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Karl Grimes interviewed by Medb Ruane (Irish Times) from 'Still Life' catalogue.

Medb Ruane: Tell me about the first time you saw these dead babies.
Karl Grimes:
I was documenting surgical procedures in an Italian hospital, and discovered by chance that the hospital had a collection of what used to be called anomalous bodies. Monsters. They were hidden away in a back room down in the basement, stuffed into jars that were crammed on shelves. The room was like a dungeon, dark, the shutters closed. I knew immediately that I wanted to spend time alone here, to document them individually to understand their sad beauty.

MR: The babies gaze back as if they're frozen in time. Was or is there an element of voyeurism in how people look at them ?
KG: There's always been a fascination with the anomalous body, perhaps an element of voyeurism too, but for me, it's more than that. I'm interested in looking at the boundaries of the human, and seeing how my received cultural definitions match with reality. That dungeon is a kind of embarrassed basement of modern medicine, of modern life and how we define ourselves. Historically, in the absence of the monstrous body, we have no definition for our own humanity. Their very nature is crucial to how we recognise ourselves.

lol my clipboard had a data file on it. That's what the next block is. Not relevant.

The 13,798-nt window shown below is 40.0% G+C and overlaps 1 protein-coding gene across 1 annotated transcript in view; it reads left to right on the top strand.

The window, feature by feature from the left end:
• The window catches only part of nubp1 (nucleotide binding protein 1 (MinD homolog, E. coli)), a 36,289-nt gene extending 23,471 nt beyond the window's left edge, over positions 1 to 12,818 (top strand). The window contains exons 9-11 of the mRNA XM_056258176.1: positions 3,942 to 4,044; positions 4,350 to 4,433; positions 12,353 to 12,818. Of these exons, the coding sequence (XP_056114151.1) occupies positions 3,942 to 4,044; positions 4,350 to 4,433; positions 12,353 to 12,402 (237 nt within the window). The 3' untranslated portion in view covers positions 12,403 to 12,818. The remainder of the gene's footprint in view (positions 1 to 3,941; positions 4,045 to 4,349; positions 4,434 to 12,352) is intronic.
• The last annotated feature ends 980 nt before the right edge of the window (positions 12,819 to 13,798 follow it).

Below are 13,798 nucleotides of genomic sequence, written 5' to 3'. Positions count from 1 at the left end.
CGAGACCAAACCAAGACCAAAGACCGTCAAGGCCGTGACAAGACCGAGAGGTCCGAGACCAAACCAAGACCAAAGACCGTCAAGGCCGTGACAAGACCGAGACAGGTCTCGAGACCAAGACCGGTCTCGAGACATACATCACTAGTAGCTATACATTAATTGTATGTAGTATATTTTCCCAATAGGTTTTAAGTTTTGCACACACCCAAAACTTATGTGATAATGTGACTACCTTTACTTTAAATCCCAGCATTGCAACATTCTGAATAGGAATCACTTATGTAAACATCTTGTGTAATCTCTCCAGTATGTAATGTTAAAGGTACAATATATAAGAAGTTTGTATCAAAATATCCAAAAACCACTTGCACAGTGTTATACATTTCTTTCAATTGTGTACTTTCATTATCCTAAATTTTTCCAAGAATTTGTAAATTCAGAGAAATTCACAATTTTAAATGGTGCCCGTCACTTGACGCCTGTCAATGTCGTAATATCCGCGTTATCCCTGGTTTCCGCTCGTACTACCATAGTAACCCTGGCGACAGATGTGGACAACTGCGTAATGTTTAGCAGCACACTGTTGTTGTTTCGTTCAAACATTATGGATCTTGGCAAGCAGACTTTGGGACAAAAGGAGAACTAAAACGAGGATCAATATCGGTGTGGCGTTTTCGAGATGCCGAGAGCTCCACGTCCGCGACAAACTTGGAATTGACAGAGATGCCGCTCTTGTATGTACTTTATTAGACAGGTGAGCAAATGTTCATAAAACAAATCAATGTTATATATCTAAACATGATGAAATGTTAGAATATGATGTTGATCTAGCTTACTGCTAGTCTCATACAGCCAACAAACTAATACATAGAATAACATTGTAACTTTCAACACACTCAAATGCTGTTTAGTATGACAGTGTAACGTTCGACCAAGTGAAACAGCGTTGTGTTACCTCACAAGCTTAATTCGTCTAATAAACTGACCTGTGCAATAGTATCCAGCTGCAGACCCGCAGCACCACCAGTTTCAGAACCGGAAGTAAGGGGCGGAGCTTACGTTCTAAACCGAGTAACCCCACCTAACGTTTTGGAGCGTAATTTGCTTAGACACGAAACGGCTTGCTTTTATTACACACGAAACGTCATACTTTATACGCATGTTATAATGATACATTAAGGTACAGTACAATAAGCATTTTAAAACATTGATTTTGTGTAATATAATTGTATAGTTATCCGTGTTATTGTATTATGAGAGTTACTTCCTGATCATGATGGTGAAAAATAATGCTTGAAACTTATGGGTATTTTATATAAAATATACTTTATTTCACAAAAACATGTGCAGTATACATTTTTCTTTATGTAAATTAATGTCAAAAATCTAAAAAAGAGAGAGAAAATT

MR: What did you want to achieve ?
KG: My wish was to witness them in the most tender possible way - to imbue them with dignity, to open up their original context, to give them a visual life. So I made portraits in which they could become individual subjects. Conceptually, that meant re-examining corporeal reality and how it is or can be represented, an issue many artists have engaged with over the last 15 years. But I wanted to do it without that mesh of distance, I wanted to make a reflective space which didn't need a poetic.